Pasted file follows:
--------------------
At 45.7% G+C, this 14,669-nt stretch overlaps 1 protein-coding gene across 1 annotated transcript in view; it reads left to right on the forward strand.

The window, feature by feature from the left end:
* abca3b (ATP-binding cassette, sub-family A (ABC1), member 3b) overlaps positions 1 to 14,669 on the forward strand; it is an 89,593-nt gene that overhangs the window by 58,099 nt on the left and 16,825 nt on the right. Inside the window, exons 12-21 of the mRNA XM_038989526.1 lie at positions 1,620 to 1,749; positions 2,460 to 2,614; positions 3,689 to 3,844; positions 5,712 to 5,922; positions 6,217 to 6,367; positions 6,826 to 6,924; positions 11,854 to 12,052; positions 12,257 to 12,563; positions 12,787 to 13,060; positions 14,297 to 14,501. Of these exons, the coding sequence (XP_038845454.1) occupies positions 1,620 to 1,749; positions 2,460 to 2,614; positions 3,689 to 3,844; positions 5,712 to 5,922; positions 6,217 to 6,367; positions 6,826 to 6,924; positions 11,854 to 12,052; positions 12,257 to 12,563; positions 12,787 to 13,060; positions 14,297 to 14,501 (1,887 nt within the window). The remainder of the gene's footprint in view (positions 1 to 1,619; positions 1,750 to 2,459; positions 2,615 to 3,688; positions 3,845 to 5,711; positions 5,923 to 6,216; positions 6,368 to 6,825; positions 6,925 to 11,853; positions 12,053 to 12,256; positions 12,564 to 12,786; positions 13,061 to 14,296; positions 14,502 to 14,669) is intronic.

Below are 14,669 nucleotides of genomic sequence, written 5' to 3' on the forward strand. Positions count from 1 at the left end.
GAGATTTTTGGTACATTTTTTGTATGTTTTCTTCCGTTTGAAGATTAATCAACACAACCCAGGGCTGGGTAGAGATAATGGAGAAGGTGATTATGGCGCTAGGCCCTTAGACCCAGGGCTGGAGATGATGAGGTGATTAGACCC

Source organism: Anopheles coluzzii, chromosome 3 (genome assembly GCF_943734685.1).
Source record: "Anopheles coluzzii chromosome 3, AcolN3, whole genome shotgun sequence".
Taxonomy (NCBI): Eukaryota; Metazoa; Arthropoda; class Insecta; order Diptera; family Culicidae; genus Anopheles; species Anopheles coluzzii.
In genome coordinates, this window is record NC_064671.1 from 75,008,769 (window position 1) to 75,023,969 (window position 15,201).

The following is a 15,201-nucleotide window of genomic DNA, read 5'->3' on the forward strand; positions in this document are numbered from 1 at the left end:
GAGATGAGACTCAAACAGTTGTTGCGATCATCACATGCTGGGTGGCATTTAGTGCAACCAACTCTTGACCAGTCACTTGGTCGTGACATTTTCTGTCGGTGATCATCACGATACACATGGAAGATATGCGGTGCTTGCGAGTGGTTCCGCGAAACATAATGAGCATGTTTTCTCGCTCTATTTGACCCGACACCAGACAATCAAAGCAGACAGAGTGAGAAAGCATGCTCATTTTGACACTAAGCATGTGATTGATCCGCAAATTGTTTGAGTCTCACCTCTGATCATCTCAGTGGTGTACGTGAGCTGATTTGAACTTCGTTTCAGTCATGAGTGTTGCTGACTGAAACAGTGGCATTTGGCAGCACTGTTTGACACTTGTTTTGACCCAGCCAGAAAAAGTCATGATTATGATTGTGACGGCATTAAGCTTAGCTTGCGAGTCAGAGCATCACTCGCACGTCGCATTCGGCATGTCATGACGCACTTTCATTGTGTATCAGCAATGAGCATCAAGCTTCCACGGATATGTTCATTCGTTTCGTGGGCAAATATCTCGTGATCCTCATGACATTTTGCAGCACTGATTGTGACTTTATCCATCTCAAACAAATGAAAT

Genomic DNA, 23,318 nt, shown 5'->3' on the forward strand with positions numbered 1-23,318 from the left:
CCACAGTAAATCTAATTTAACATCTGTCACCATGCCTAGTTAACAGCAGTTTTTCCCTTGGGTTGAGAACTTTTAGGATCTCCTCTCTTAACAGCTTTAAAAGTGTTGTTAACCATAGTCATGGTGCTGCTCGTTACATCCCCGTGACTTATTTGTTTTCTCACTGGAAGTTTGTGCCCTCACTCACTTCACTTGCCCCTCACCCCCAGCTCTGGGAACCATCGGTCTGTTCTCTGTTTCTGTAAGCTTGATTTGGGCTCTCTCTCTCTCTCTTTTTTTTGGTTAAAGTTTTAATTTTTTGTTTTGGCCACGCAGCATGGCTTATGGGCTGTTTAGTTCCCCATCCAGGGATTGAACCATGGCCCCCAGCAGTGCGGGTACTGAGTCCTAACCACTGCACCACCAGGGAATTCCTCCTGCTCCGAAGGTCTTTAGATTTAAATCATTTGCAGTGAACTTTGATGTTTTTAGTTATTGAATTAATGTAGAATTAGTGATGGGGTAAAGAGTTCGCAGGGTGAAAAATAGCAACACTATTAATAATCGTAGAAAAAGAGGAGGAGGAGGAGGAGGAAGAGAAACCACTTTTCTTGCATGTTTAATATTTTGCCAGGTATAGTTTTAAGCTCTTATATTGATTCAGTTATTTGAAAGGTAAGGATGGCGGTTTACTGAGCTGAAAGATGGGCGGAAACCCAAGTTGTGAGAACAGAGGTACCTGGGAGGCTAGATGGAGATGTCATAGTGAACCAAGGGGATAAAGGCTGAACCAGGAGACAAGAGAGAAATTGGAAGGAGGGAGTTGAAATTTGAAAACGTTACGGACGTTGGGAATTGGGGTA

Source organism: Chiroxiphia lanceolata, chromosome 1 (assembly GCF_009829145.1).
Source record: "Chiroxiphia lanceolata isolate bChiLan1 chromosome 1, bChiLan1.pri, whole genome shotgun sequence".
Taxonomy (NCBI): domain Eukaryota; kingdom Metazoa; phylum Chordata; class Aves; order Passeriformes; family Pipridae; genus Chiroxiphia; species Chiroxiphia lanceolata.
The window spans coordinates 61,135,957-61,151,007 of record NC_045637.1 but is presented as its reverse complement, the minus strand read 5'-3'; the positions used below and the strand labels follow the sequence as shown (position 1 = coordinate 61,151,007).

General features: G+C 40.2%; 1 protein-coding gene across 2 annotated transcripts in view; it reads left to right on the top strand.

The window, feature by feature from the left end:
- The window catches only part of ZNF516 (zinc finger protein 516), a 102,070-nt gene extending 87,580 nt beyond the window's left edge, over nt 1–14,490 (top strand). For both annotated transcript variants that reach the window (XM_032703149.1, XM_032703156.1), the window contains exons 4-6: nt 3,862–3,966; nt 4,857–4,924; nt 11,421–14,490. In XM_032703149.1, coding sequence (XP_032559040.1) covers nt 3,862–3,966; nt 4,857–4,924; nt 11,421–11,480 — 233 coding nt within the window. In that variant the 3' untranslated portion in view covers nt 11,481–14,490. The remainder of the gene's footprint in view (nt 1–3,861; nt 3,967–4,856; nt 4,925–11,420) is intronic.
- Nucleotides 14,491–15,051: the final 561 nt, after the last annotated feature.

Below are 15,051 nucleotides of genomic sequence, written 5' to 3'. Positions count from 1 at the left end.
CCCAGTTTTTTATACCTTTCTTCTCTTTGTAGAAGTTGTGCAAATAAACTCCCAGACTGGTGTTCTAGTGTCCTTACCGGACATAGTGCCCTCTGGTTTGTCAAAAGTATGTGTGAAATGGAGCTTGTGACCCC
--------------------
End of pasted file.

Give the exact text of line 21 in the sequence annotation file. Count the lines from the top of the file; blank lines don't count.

- Nucleotides 14,491–15,051: the final 561 nt, after the last annotated feature.